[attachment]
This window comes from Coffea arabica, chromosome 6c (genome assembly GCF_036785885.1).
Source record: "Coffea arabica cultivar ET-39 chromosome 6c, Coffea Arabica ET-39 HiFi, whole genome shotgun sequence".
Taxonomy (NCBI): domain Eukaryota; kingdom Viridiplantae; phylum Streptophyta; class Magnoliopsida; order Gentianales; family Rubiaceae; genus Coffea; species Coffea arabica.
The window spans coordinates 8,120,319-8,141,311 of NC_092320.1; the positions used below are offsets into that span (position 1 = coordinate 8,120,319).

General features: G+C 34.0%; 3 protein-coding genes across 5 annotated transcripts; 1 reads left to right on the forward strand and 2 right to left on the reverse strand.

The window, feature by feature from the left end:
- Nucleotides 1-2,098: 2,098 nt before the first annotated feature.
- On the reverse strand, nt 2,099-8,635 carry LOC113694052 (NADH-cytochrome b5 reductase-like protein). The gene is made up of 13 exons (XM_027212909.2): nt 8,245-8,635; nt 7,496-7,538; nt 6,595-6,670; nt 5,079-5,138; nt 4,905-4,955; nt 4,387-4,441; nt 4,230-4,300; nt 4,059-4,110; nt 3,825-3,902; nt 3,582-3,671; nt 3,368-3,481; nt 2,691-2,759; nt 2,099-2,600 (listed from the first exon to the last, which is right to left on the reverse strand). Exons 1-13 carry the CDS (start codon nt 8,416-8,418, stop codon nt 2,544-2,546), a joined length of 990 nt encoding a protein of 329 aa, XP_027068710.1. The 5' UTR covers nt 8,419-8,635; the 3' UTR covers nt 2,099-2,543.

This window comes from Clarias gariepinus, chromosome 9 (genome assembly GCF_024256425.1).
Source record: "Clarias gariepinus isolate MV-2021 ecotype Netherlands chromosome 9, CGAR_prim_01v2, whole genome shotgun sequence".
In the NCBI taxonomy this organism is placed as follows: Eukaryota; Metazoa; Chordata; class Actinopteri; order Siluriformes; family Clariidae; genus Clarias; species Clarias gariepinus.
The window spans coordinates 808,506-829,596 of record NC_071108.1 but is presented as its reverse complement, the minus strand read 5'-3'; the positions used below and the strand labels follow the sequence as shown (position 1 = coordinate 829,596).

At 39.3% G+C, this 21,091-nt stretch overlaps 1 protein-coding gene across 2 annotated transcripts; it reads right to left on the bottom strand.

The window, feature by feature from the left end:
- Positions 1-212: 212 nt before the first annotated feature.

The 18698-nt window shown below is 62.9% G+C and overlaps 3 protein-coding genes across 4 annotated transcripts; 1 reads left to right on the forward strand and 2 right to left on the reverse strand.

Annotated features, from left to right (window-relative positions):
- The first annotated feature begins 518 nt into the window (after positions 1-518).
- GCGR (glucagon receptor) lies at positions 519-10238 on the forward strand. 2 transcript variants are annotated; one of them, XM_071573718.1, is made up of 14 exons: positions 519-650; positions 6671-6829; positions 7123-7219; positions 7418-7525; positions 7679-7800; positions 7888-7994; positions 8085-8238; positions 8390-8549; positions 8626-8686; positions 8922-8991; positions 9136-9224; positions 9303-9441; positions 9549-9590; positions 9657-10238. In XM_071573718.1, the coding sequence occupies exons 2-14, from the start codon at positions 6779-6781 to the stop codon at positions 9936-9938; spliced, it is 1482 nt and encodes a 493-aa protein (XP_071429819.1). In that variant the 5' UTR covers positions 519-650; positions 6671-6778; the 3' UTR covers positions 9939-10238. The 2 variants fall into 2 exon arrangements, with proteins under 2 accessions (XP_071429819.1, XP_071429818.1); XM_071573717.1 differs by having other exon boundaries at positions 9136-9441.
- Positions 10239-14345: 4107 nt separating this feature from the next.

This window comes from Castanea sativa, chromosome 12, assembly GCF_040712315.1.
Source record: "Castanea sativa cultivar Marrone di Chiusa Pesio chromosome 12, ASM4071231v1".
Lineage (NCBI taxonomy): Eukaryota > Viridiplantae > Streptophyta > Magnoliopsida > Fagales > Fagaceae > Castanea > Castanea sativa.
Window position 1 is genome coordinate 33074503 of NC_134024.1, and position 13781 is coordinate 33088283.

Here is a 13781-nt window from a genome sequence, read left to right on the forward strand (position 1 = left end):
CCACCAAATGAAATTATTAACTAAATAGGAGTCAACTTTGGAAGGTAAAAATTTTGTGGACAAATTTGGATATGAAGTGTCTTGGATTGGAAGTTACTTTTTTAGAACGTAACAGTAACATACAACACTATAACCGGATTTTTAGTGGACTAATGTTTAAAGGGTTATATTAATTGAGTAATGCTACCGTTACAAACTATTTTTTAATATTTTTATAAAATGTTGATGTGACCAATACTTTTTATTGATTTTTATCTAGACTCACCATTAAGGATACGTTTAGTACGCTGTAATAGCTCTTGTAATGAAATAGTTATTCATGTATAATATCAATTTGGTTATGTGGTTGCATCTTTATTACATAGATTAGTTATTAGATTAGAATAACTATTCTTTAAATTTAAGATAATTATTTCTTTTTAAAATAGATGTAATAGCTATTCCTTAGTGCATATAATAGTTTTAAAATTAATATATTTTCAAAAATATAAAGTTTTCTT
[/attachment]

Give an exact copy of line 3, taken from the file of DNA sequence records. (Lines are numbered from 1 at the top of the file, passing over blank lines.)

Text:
Taxonomy (NCBI): domain Eukaryota; kingdom Viridiplantae; phylum Streptophyta; class Magnoliopsida; order Gentianales; family Rubiaceae; genus Coffea; species Coffea arabica.